Imagine that a home was bought twenty years ago for $150,000 and today the property is worth $450,000. It was purchased with 10% down and the balance of the original $135,000 mortgage at 5.75% has been reduced to $71,800.

If the property is hit with a $120,000 claim because of major damage, with an unpaid-balance insurance policy the owners would get roughly $71,800 – the unpaid mortgage balance. That’s enough to pay off the mortgage but leaves nothing for $120,000 in repairs.

Many owners in this situation may need to drain retirement or other accounts – if they have accounts with sufficient cash after any penalties and taxes. Or, owners might seek new financing at today’s rates – if they qualify. 

Virtually all residential mortgage loans today are self-amortizing, meaning the loan balance goes down with each monthly payment. That also means the coverage provided by unpaid-balance insurance policies declines every month.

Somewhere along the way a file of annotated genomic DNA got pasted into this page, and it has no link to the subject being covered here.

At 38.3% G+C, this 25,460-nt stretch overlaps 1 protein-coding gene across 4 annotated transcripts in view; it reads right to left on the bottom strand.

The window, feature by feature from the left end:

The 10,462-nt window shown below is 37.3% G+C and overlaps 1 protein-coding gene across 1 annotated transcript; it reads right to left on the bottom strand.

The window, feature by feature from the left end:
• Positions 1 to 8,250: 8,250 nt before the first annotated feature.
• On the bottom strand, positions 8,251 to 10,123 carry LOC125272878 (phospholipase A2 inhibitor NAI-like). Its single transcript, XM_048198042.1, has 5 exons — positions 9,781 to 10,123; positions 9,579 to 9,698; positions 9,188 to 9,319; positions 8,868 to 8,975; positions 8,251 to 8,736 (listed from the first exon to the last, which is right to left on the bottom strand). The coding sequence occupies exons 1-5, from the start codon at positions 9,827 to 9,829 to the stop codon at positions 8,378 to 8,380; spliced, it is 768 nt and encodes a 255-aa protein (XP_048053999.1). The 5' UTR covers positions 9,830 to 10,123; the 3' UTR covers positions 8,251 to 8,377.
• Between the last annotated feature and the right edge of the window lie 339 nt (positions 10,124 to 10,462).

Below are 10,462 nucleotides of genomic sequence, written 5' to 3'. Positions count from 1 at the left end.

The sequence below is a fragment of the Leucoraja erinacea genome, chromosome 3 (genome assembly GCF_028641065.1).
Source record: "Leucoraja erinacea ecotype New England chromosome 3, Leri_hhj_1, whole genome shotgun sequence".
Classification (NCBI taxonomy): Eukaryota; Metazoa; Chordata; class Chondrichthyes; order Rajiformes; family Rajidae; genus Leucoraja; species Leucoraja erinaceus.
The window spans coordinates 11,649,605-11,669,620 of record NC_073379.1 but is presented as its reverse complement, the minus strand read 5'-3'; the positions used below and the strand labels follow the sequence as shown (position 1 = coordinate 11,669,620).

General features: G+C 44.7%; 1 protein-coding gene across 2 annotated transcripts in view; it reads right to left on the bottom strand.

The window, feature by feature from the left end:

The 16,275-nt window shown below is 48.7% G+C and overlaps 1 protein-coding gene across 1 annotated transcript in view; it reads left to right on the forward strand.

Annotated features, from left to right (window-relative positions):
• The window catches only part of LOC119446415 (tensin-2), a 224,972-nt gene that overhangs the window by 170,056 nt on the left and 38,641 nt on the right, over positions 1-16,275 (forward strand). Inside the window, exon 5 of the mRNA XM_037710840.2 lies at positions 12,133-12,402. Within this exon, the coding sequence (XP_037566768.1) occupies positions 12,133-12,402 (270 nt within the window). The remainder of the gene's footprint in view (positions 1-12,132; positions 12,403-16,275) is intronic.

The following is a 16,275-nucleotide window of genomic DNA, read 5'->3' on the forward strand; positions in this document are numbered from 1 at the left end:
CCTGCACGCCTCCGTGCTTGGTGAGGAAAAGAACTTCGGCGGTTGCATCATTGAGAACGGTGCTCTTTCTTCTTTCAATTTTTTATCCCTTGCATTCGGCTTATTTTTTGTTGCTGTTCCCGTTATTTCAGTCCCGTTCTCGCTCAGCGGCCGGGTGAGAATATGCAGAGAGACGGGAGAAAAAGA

Meanwhile, repair costs are likely to rise over time if only as a result of inflation and toughened building codes. 

“The proposed bill that would only cover a mortgage balance is something we have never seen in the insurance industry,” said Mark Friedlander, Director of Corporate Communications for the Insurance Information Institute. “By only covering the mortgage balance, this would make a homeowner very vulnerable to a substantial financial loss in the event of a catastrophe such as a hurricane, tornado or fire. Not only would property insurers be reluctant to offer this type of limited policy, but it is doubtful a lender would allow their customers to purchase a type of insurance policy that encourages gaps in coverage.”

Homeowner associations might not accept unpaid-balance policies because of concerns regarding whether enough money would be available for needed repairs. Many consumers would likely reject such coverage, simply because it represents too much risk.

The Florida proposal itself requires insurers to provide a special risk disclaimer when offering such policies.